Iraq, a majority Shia society, has little history of sectarian, Sunni-Shia violence. In fact, many clans or tribes contain both wings of Muslims and intermarriage was not uncommon. And while the dictator Saddam Hussein based himself on and favored the Sunni minority, that was as much based on his tribal origins (which happened to be mainly Sunni) as it was based on religious sectarianism. In fact, Hussein sharply repressed political Islam during his reign. The US invasion of Iraq, however, disrupted this.
Among other things, the US invasion and its aftermath has been an economic disaster for the masses of Iraqis. At least under Hussein there was some government social programs as well as state run enterprises. Under US tutelage, most of this has been eliminated, yet there has been little capital investment. As a result, some 35% of Iraqis live in poverty1 and unemployment is officially running at about 20% and is especially severe amongst the youth2. To divert attention and to build some sort of base, Maliki has greatly favored the Shiite majority vs. the Sunni minority. As one article reported, “Ordinary Sunnis complain of discrimination in almost all aspects of life, including housing, education, employment and security.”3 Maliki charged the top Sunni politician, Vice President Tarek al-Hashemi, with “terrorism” and forced him to flee the country for his life.
Read entire article here: Iraq Things fall apart
Yesterday, I went to a memorial for a long-time socialist fighter who had died recently. He had never given up the struggle, and as was fitting, all of those who spoke not only talked about this comrade; they also raised the political issues to which he had dedicated his life. One comment especially struck me:
“What is lacking is the leadership, but the groundwork is there,” said one of those who paid tribute.
Almost all of those who were there and those who spoke had spent many years fighting for the working class and for socialism. And, like me, they weren’t far from the end either. As a result, they seem stuck in an earlier period, because that is exactly the point: The ground work needs to be made anew, it isn’t there any more, or it’s almost not there.
In an earlier period, there were huge workers’ parties – the social democrats and the Communist parties. They were in a position time and again of leading the working class to power, but their leadership betrayed them time and again. And now?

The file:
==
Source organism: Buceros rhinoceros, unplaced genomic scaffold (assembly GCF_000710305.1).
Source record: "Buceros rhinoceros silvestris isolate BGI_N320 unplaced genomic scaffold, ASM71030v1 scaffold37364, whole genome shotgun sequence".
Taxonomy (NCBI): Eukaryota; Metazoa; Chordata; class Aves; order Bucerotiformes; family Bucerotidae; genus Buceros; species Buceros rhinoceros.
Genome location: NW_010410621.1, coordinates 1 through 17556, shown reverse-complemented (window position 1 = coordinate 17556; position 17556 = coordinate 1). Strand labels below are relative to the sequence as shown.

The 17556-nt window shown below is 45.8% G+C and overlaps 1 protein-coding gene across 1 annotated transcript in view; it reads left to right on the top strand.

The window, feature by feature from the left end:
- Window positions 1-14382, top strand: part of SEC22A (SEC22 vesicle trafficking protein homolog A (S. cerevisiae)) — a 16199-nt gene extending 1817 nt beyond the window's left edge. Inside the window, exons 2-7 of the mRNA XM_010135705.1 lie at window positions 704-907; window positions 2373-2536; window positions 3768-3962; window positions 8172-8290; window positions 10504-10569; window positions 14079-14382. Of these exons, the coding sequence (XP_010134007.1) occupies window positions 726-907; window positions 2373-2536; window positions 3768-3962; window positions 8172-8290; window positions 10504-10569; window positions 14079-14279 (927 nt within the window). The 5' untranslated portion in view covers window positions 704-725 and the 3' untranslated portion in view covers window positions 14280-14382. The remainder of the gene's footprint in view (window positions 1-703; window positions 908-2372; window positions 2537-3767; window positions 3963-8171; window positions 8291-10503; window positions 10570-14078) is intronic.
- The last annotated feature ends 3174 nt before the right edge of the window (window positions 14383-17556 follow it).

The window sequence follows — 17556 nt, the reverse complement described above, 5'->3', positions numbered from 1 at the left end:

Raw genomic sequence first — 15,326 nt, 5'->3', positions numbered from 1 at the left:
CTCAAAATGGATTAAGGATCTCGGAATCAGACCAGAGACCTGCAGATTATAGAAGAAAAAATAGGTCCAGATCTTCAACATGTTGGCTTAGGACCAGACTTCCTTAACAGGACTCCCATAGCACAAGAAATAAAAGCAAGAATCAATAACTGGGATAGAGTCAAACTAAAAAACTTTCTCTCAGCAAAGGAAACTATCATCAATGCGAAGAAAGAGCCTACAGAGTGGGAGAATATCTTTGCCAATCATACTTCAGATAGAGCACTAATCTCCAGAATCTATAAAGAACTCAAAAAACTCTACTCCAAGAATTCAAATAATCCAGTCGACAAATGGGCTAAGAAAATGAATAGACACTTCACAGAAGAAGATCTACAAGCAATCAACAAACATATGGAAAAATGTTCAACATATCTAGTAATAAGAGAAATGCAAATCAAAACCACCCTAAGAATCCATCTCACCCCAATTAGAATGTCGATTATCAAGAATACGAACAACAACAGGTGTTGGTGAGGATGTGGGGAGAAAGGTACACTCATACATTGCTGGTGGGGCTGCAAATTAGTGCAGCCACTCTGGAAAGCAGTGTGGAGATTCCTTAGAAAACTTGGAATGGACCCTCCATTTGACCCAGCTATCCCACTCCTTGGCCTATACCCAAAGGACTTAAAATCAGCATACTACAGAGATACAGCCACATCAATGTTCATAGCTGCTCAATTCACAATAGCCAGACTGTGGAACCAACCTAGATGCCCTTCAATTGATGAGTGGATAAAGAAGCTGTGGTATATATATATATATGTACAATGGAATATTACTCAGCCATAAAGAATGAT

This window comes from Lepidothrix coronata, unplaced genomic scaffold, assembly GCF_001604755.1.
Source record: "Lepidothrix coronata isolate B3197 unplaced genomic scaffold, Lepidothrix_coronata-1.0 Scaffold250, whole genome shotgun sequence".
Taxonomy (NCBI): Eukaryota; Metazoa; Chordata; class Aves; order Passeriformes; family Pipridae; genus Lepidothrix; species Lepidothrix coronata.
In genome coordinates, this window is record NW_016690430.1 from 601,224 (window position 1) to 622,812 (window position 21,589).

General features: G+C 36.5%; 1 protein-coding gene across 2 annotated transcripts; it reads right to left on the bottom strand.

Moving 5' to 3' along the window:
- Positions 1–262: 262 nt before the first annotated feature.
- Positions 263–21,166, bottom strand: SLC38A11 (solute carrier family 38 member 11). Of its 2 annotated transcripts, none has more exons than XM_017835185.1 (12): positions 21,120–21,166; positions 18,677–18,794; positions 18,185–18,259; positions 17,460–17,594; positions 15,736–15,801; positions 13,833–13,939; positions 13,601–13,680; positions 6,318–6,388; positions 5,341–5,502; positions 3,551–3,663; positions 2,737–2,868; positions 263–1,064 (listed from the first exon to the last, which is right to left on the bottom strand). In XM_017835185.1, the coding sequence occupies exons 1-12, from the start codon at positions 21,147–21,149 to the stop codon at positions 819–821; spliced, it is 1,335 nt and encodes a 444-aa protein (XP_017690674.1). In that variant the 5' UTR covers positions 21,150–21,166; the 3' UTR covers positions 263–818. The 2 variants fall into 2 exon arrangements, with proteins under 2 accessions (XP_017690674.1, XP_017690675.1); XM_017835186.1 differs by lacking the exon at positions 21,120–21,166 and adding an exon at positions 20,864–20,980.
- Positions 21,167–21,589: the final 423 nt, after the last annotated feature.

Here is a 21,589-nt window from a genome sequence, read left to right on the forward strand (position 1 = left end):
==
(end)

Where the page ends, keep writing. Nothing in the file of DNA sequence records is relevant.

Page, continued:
The Communist Parties are more or less gone. And the Social Democratic Parties, if they haven’t become out-and-out capitalist parties, they are the “next best thing”, and entire generations of workers don’t look towards them anymore. And beneath that, much of the old traditions of the class struggle have been severely weakened, almost to the point of disappearance. This is connected with the fact that the industrial sector of the working class has been severely eroded in the West, and it is that sector that best carries on these traditions.
In the document “Preparing for Revolution” these points are explained. A part of that is below. But the main point is this: The best tribute to those old socialists (such as this writer) is to recognize the new situation that has opened up and to adjust ourselves accordingly.
From “Preparing for Revolution”:
“The new crisis today finds the working class in its former strongholds politically disarmed. Its earlier traditional socialist outlook and basic class consciousness have ebbed, due to a number of factors. The most immediate of these was the collapse of the former Stalinist states, which for all their more repugnant aspects, nevertheless had still held out some fading hope of an alternative future. Other causes were the decline of formerly formidable trade unions in the by now rapidly de-industrialising countries; the erosion of industrial communities in their traditional strongholds; the prolonged upswing and development of the new technology; the new-found triumphalism of the capitalists; and the abandonment by former “left” as well as right-wing reformists of even the pretence of socialist aspirations.